The crew of United Airlines Flight 811 discussed Friday for the first time in public how they cooly nursed a crippled Boeing 747 back to Honolulu after a cargo door and section of fuselage blew off in midair.
Pilot David Cronin, 59, a 35-year United veteran, and co-pilot Al Slader, 46, and flight engineer Mark Thomas, 45, said at an Air Line Pilots Association news conference that during last Friday's incident at 23,000 feet over the Pacific Ocean they were too busy to be afraid."I was too busy to think about myself at that point," Cronin said. "I really wasn't thinking about myself. There were too many things to consider, too many important decisions to make."
Cronin said that when the cargo door blew off, taking with it a 10-by-40 foot section of the airliner's skin and nine business class passengers, "We heard a tremendous explosion, and the craft violently reacted." Decompression occurs "in the blink of an eye," Slader said. "The explosion is awesome."
"There was a lot of yawing and shuddering," Cronin said. "I knew we had explosive decompression because there was lots of mist in the cockpit. We went for our oxygen masks, but there was no oxygen." It was later determined that oxygen lines were cut during the mishap.
The crew said it was fortunate that the incident did not occur later in the flight, in higher, thinner air.
"At 23,000 feet we had quite a bit of working time," Cronin said. "At our rate of descent I had complete confidence that oxygen would not be a problem.
"So we tossed our masks over our shoulders (and) called to ask for emergency descent," Cronin, who turns 60 on March 23 and faces mandatory retirement, said.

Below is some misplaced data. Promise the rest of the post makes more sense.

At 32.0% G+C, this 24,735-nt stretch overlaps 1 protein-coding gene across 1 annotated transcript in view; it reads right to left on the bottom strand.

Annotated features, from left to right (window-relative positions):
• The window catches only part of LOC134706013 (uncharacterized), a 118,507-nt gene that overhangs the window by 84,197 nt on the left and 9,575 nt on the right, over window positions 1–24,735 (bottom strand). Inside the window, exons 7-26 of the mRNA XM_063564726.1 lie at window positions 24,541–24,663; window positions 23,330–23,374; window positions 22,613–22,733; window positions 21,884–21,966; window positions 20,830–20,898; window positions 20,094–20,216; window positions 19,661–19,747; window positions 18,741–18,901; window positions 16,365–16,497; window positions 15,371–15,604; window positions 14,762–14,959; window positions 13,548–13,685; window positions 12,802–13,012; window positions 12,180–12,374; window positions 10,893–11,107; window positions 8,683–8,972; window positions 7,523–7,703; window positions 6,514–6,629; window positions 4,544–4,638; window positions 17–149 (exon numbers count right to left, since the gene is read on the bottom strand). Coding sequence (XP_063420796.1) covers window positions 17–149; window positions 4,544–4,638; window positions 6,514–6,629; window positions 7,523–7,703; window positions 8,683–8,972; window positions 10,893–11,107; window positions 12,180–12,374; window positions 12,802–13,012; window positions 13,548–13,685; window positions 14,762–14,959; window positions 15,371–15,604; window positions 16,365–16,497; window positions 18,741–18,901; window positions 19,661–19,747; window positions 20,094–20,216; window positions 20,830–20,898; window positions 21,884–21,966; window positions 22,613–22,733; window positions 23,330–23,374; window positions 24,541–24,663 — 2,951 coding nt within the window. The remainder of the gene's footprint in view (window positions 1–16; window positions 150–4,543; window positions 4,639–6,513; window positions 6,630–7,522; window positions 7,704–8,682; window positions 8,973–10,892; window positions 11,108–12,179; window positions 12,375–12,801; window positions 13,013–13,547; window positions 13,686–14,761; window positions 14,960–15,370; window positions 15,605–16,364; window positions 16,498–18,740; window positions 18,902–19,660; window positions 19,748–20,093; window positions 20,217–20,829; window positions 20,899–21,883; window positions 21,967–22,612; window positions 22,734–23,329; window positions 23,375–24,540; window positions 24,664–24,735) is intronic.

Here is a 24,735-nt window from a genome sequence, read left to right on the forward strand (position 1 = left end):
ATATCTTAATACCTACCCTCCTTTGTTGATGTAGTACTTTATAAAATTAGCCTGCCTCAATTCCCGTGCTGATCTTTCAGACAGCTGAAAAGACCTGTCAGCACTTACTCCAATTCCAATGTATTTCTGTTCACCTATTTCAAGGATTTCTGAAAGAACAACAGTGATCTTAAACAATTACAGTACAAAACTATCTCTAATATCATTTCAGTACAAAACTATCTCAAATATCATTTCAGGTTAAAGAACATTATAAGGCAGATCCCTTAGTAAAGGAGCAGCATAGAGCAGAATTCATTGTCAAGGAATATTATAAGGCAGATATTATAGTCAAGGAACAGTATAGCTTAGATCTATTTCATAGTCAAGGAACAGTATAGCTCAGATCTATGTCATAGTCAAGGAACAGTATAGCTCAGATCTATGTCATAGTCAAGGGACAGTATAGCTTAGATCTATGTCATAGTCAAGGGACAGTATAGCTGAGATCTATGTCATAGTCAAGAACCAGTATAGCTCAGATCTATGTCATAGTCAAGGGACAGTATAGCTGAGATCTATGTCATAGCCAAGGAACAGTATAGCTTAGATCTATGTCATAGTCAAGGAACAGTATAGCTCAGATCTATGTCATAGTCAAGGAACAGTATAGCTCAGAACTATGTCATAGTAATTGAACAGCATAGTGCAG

Cronin sent Thomas back to inspect the passenger cabin while he and Slader dumped fuel and tried to keep the craft at a steady descent, in predawn darkness and heavy clouds.
"When I went downstairs, I knew we had a serious problem," Thomas said. "I looked outside . . . it was just like looking through a picture window. I could see the wing and both engines, at that time No. 4 was in flames.
"The flight attendants had just done a tremendous job," Thomas said. "Everyone was in their seats, wearing their life vests. I saw no panic at all." Thomas said at that point he realized there was a section of seats missing.
Back in the cockpit, Slader said, "We referred, really, to survival instinct. We didn't follow procedures by the book. We did whatever was necessary to keep the airplane flying, and nothing more."
For instance, "the book" calls for pilots to lower the landing gear immediately. Cronin did not, fearing the gear would "drag" and send the airplane into the water.
"Once the gear is down, you've got to land," Cronin said.
By this time, less than a minute after the door blew off, the pilot was aware that engine No. 3 was blown and engine No. 4 was on fire.
"I could see the reflection of the flames in the window," Cronin said.
"We were very heavy when the incident occurred," he said. "We reached 15,000 or 12,000 feet with both engines cut and decided to slow our descent, but we were unable to hold altitude.
Cronin said he was not sure whether the airplane would make it back to Hawaii or have to land in the ocean, so he called to ask for an intercept. The tower in Honolulu told Cronin that Coast Guard planes and helicopters were already en route to meet the 747.
The craft broke through the clouds at about 4,000 feet and Cronin was able to slow the descent to 50 feet per minute. About 1,500 feet from the runway, Cronin said, he gingerly pushed the button to lower the landing gear. It worked perfectly.
"It was as smooth a landing as I've ever sat through," Slader said.
All three fliers credited their extensive training with enabling them to keep their cool while trying to save the 18-year-old plane, which had 336 passengers and 18 crew members on board and landed with nine fewer passengers.
Cronin is scheduled to make one final flight for United. It will be next week, he said, and it will be on a 747. Slader said not enough credit has been given to the plane involved in Flight 811. "The airplane was able to get back," Slader said. "The 747 is one heck of an aircraft."